You’ve finished your kanji deck. Whether that’s Kanji Kingdom, RTK, Wanikani, or something else along the lines of focused kanji study, you made it! You’ve done incredible work and set the stage for your abilities to soar.
Then months or years pass. Your sentence deck reviews continue to disappear into the night. But your kanji reviews always return. And when they do, you often need to fail them despite them being on long intervals you had worked hard to put them on.
You’ve been consistent. Maybe you even zero out your reviews daily. But they always seem to slip your memory. All of this means one thing: you are completely normal and it’s time to evaluate what you want to do with your kanji deck.
Why kanji and sentence reviews are so different
Sentence deck: you constantly see and use what you’ve learned all the time. Whether in later cards or in the real Japanese world.
Kanji deck: since a kanji card is passed when you can write it out (visually or on paper), you only recall a kanji when you review that specific kanji, on one specific card.
Quick reminder why learning kanji this way is good
When you are initially learning the kanji, it is a massive boost to firmly glue kanji deep into your memory. It gives you a real feel for all those similarly looking blobs of ink.
Why kanji recall fades
Unless you decide to frequently write Japanese by hand, time will take its toll on your kanji producing memory. Months and years passing with no reinforcement – what do you expect?
You might be thinking “but I use kanji everywhere!” This is a misunderstanding. You read and understand kanji everywhere. But this does not reinforce your ability to produce it. It’s an entirely different skill.
It’s just like if you listened and shadowed Japanese for years but never had a real conversation. Or if you are fully fluent in Japanese and English, but someone suddenly asks you to simultaneously interpret at a seminar.
What to do?
The first and most important question: do you want (need) the ability to write kanji by hand?
If yes (for the 5% of you), then you can stop reading this article. This probably isn’t even a problem for you because you practice writing letters, calligraphy, filling out forms and I don’t know what people do with a pen these days.
If no (for the 95% of you), time to consider a change. You don’t have to do kanji reviews forever. And nothing bad will happen to your Japanese.
Scaffolding can be removed
Learning Kanji separately in a keyword to recall(write) method is often compared to scaffolding. For those who need a reminder:
Scaffolding: “a temporary structure for holding workers and materials during the erection, repair, or decoration of a building.”
Kanji recall is scaffolding to help build your Japanese. But once it is built, that scaffolding is mostly removable.
And for those that fear just ripping it all out at once…
You have 5 options
1. Keep doing it as always.
For a long time, I liked doing kanji reviews. I strangely found them fun. If you like doing them, continue. No reason to stop.
2. Turn them into “loose kanji reviews”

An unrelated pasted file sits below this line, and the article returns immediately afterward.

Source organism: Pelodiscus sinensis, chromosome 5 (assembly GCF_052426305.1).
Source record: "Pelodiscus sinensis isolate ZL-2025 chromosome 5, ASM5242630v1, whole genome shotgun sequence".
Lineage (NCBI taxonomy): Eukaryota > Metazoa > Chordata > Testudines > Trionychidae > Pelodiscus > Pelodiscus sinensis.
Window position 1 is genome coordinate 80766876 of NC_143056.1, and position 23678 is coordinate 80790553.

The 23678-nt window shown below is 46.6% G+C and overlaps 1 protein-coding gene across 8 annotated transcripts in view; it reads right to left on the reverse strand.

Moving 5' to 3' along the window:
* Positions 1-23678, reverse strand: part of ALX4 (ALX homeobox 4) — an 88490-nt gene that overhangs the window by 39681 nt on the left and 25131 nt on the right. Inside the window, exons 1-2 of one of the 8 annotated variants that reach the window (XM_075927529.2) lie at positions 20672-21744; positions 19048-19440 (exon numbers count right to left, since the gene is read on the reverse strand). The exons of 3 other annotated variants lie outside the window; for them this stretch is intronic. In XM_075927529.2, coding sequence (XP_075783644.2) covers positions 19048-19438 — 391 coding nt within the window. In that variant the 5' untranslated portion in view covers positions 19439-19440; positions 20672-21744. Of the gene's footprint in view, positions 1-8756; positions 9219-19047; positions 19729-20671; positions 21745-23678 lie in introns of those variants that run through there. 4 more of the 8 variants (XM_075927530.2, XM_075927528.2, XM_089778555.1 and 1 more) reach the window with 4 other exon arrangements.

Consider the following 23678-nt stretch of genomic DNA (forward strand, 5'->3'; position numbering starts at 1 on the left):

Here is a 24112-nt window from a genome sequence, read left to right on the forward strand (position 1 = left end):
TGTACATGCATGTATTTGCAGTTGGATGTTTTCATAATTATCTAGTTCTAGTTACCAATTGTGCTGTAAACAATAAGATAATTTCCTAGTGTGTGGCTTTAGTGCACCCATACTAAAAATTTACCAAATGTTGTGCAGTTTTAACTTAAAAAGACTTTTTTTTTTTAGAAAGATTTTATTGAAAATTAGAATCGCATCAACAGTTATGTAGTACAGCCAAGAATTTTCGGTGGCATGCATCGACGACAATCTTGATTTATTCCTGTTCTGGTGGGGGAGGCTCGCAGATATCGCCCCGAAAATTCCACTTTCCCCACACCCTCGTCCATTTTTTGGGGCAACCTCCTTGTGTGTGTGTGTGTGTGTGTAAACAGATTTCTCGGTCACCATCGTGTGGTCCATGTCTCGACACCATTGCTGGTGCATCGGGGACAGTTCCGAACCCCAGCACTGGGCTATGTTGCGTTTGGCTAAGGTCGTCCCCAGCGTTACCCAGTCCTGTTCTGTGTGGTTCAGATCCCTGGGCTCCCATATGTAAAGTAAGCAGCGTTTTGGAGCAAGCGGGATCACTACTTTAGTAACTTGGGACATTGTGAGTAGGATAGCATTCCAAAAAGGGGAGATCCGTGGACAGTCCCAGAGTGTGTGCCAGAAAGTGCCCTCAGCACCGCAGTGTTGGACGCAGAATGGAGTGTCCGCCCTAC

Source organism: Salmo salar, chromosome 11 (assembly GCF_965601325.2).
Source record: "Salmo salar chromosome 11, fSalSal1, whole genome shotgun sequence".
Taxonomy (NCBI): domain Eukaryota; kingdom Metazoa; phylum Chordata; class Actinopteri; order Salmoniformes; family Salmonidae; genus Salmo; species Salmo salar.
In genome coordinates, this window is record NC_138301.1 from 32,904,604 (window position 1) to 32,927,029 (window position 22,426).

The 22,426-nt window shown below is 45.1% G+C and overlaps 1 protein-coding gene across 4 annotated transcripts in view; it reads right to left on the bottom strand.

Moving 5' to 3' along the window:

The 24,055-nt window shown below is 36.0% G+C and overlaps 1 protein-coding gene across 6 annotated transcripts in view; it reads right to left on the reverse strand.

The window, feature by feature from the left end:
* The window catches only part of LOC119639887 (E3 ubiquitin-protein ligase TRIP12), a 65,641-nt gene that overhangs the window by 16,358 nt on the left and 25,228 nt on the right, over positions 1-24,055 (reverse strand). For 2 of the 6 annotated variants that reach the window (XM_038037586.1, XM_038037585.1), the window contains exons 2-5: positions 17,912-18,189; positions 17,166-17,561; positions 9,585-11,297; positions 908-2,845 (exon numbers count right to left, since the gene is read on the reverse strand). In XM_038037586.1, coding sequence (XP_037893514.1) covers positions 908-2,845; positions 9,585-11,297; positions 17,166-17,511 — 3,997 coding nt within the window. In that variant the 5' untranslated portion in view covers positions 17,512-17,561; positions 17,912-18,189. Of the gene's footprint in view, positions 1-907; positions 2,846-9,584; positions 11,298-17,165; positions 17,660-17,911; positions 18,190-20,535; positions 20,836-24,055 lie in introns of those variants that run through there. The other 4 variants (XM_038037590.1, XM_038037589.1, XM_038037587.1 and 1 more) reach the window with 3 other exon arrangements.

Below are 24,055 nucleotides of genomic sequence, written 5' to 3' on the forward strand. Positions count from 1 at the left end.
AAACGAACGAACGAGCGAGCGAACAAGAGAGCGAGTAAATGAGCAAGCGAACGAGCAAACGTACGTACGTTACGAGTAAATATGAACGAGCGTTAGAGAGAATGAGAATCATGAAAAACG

My like waned over the years. I think it’s because I liked passing reviews but hated failing them (don’t we all?)
Instead of trying to remember the kanji exactly, as long as you can generally visualize them in your head then you are doing okay. This means no worrying about stroke orders, missed strokes, or writing out each stroke. Just see if you can create a quick mental image
3. Pass and fade out
Eventually your like may be completely gone with the chore and frustration growing.
Pass every kanji review regardless of whether you know it or not. This will lead to them eventually disappearing naturally over time without fear of them coming back too soon.
4. Review and delete
This is a variant on #3. Instead of giving everything a pass, once you review a kanji card, you delete it. This gives you a chance to give them one final farewell.
5. Delete everything now
Just get rid all 2000+ of them now in one shot. This can be ridiculously liberating.
But I’m worried my Japanese will suffer!
Two things to remember:
1. Many people who have done Jalup successfully have phased out kanji reviews long term, and their Japanese was fine.
2. Japanese people go through a similar thing. They have to recall and write kanji through their years of schooling. Then they get older and mostly stop writing completely by hand. Maybe they move abroad. Give a kanji deck to a Japanese person in their 30s with Japanese keyword to kanji. See how well they do. And their Japanese ability is just fine.
Saying farewell to kanji before you actually finish them?
I hear this question often. Can I stop at 1800, or 1500, or 1000, or 500, or 200, or 1?
Yes, you are allowed to. There is no fast and hard rule of having to finish all the kanji, or even study kanji separately. You will still learn them through sentences and immersion. It’s okay. The worst thing that can happen is hating kanji reviews turning into hating studying overall turning into hating Japanese. Kanji may be scaffolding, but it is not the only scaffolding you are working with.
How have you handled your kanji reviews over the years?
For those of you that have finished learning kanji (or decided to stop earlier), which option have you chosen above? What do you wish you knew sooner?
I’m currently in between #2 (loose kanji reviews) and #3 (pass and fade out). But that’s only because there is still a small part of me that has satisfaction in doing them… Otherwise I would have done #4 or #5 a long long time ago.
Founder of Jalup. iOS Software Engineer. Former attorney, translator, and interpreter. Still watching 月曜から夜ふかし weekly since 2013.